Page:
The Sardinians, meantime, united in companies, some members of which were usually on the spot to prepare supper for the rest. They knew how to look for or provide a shelter for their fire, if only a foot high ; and how to cut three or four little trenches, converging at the fire, so as to afford a good draught which would kindle even bad fuel. They had good stews and porridge and coffee ready when wanted. The French always had fresh bread. They carried portable ovens and good bakers. The British had Hour, after a time, but they did not know how to make bread ; and if men volunteered for the office, day after day, it usually turned out that they had a mind for a holiday, and knew nothing of baking; and their bread came out of the oven too heavy, or sour, or sticky, or burnt, to be eaten. As scurvy spread and deepened, the doctors made eager demands on Government for lime-juice, and more limejuice. Government had sent plenty of lime-juice ; but it was somehow neglected among the stores for twenty-four days when it was most wanted, as was the supply of rice for six weeks when dysentery was raging. All the time, the truth was, as was acknowledged afterwards, that the tiling really wanted was good food. The lime-juice was a medicine, a specific; but it could be of no real use till the frame was nourished with proper food.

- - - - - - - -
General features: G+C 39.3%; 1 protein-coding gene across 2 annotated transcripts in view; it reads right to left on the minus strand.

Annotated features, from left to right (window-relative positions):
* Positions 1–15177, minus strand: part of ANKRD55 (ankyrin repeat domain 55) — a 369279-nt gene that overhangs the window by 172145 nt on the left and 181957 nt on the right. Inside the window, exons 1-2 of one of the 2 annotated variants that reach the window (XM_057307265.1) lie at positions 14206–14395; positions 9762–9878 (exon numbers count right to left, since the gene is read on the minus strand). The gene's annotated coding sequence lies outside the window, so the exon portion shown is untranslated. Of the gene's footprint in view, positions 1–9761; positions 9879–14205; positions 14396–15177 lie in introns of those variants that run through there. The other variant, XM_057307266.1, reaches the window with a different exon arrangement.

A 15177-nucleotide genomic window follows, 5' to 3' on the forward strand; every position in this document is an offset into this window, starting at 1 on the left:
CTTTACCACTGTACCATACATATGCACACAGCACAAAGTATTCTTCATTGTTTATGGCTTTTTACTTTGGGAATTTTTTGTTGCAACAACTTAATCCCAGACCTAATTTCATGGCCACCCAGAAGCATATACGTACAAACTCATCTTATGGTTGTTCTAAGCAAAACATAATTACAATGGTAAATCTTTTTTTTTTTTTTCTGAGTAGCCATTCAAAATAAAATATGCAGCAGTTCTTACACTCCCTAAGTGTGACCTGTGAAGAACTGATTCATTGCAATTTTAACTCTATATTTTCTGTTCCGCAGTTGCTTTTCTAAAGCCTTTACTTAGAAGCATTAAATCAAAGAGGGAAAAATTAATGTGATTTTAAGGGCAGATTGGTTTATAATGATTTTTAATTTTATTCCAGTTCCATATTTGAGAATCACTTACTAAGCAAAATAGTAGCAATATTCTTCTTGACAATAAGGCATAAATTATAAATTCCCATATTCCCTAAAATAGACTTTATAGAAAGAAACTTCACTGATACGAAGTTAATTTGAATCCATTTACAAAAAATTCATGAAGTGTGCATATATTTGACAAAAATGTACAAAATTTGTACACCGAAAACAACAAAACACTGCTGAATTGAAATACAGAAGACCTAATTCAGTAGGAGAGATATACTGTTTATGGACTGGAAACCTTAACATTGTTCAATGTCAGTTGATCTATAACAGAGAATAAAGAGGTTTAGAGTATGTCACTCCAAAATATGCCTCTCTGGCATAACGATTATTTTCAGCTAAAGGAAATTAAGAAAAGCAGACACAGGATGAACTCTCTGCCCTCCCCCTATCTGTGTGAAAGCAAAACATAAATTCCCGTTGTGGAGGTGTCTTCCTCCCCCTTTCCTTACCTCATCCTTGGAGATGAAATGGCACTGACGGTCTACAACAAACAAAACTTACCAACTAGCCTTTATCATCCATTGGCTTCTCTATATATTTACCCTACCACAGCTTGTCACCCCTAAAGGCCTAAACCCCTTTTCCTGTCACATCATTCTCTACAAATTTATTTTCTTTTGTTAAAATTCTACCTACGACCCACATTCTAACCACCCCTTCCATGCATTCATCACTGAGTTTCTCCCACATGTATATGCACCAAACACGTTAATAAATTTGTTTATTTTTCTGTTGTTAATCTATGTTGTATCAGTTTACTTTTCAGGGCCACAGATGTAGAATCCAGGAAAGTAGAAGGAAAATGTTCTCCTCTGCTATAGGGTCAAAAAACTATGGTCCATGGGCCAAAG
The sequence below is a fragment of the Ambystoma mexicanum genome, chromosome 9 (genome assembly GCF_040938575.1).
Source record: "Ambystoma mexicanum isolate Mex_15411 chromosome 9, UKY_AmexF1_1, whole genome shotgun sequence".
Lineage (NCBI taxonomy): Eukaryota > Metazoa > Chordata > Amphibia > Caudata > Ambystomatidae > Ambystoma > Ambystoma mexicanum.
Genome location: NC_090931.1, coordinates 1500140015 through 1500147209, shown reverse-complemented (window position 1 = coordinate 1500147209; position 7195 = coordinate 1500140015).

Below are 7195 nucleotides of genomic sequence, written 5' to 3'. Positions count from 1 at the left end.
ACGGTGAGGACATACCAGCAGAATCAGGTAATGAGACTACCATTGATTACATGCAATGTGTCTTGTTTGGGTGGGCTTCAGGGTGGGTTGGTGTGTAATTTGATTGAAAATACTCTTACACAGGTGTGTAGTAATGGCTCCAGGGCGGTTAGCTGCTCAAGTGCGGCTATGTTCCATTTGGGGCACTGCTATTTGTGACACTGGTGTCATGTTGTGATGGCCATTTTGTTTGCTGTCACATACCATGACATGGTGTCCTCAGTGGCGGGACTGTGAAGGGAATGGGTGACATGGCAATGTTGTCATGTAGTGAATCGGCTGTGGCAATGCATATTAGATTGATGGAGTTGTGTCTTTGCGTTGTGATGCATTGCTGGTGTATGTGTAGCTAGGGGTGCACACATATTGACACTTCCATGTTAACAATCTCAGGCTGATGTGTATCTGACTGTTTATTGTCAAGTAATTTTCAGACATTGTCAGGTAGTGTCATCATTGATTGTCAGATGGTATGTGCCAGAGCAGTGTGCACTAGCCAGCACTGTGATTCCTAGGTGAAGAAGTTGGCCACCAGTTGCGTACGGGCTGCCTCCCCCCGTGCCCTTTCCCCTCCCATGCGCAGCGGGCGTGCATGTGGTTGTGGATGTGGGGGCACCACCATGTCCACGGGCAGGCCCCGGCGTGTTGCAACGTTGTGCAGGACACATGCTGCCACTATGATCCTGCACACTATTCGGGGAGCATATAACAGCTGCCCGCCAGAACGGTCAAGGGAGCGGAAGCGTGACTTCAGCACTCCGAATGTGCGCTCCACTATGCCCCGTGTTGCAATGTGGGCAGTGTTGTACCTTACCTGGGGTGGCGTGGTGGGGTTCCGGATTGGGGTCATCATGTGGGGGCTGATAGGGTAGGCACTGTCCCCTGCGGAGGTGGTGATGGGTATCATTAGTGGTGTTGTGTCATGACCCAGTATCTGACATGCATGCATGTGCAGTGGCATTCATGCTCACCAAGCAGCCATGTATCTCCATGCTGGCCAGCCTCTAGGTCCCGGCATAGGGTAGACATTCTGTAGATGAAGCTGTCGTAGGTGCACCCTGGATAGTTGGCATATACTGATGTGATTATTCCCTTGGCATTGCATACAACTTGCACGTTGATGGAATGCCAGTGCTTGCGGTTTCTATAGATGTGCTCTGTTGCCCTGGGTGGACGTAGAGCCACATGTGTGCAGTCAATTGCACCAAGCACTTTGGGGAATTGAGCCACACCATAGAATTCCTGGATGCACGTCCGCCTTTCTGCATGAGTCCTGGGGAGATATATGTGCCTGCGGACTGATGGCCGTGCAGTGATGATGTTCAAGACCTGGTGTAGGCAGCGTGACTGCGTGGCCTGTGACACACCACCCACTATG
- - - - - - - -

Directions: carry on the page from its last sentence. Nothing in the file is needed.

When flour, and preserved vegetables, and fresh meat were served out, and there were coffee-mills all through the camp, the men were still unable to benefit by the change as their allies did. They could grind and make their coffee ; but they were still without good fresh bread and soup. They despised the preserved vegetables, not believing that those little cakes could do them any good. When they learned at last how two ounces of those little cakes were equal, when well cooked, to eight ounces of fresh vegetables, and just as profitable for a stew or with their meat, they duly prized them, and during the final healthy period those pressed vegetables were regarded in the camp as a necessary of life. By that time, Soyer's zeal had introduced good cookery into the camp. Roads were made by which supplies were continually arriving. Fresh meat abounded; and it was brought in on its own legs, so that it was certain that beef was beef, and mutton mutton, instead of goat’s flesh being substituted, as in Bulgaria. By that time it was discovered that the most lavish orders at home and the profusest expenditure by the commissariat will not feed and clothe an army in a foreign country, unless there is some agency, working between the commissariat and the soldiers, to take care that the food is actually in their hands in an eatable form, and the clothes on their backs.